Health

Medical Cosmologies and Medical Inequities

Authored by: Jan Ovesen , Ing-Britt Trankell

The Handbook of Contemporary Cambodia

Print publication date:  September  2016
Online publication date:  September  2016

Print ISBN: 9781138831186
eBook ISBN: 9781315736709
Adobe ISBN: 9781317567837

10.4324/9781315736709.ch24

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Abstract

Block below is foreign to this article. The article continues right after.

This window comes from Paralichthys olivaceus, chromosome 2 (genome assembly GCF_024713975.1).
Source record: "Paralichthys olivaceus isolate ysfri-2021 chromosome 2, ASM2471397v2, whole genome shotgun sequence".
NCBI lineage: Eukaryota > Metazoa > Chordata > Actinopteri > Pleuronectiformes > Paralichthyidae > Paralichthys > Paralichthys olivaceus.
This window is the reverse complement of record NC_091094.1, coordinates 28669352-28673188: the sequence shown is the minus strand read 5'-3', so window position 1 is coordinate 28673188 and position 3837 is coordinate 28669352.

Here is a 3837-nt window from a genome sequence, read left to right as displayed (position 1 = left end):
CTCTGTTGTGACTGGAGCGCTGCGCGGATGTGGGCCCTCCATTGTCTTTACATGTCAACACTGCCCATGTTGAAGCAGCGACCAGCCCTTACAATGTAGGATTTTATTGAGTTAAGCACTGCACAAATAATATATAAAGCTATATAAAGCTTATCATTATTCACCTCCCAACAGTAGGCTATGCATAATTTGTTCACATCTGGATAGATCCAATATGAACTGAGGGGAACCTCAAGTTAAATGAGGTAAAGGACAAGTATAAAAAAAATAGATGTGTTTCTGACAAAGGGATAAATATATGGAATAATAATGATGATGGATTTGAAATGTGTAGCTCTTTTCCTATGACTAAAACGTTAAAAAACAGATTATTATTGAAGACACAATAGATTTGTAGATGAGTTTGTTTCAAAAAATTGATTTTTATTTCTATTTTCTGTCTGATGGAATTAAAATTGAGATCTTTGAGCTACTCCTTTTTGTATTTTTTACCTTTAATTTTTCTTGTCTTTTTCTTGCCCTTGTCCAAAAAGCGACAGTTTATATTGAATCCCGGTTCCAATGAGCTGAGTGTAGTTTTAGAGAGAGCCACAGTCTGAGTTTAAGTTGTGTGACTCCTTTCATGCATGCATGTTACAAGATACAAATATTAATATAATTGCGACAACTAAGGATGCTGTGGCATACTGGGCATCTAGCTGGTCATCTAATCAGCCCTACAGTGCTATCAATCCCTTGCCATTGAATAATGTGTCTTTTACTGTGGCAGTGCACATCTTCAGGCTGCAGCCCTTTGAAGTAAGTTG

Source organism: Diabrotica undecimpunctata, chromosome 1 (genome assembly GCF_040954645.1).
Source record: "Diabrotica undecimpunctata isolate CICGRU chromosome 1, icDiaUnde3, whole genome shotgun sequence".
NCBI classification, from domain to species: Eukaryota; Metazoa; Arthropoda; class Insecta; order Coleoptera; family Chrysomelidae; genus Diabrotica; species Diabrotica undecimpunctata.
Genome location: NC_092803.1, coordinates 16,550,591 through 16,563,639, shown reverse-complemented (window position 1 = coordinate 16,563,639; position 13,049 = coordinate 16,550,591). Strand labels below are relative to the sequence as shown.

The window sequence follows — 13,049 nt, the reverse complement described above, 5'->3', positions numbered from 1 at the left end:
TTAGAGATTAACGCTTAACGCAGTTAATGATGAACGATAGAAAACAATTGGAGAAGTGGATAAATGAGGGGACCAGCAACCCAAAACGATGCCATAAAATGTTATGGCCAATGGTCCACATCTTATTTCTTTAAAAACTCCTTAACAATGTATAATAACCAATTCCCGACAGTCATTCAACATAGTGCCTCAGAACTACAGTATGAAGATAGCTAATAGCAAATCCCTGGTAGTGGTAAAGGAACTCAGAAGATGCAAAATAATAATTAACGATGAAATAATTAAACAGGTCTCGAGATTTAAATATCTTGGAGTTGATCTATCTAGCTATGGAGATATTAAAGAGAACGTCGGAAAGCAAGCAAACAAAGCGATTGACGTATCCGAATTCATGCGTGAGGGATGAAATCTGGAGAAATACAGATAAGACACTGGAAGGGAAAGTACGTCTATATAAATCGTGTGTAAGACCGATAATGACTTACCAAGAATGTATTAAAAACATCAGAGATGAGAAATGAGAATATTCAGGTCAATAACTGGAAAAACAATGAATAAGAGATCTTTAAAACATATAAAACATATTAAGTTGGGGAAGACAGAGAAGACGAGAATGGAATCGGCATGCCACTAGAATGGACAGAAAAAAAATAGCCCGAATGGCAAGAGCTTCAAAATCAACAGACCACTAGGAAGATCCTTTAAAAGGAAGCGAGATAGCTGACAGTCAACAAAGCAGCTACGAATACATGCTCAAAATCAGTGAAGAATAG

Ever since the French colonial government introduced modern medicine to Cambodia in the late nineteenth century the population has been exposed to two quite different medical cosmologies and associated treatment practices. Modern biomedicine inserted itself into an existing medical environment shaped by an indigenous health cosmology and associated pharmacological knowledge and healing practices. This conglomerate of knowledge, beliefs, and practices had been influenced by aboriginal Southeast Asian spirit cults, by Brahmanist ritual practices, by Theravada Buddhist ideas of karma and by physiological ideas from the Indian Ayurvedic system. The two medical systems have existed in parallel with each other for more than a century, each with its own set of knowledges and practices and with little regard of the other. But the medical needs of the population have made the boundary between the two systems permeable in terms of seeking healthcare. People’s choice of healthcare is mainly directed by pragmatic considerations, primarily economic but also social and experiential and it is common for people to shift between biomedical practitioners and indigenous healers, or to consult both simultaneously. General accounts of medicine in Cambodia are found in works by Crochet (2008), Guillou (2009) and Ovesen and Trankell (2010). In this chapter the main focus is on the kinds of actors and institutions that combine to characterise and define the field of healthcare and medical treatment in Cambodian society. This field exhibits a number of structural inequalities and habitual inequities that reflect the state of the society at large.

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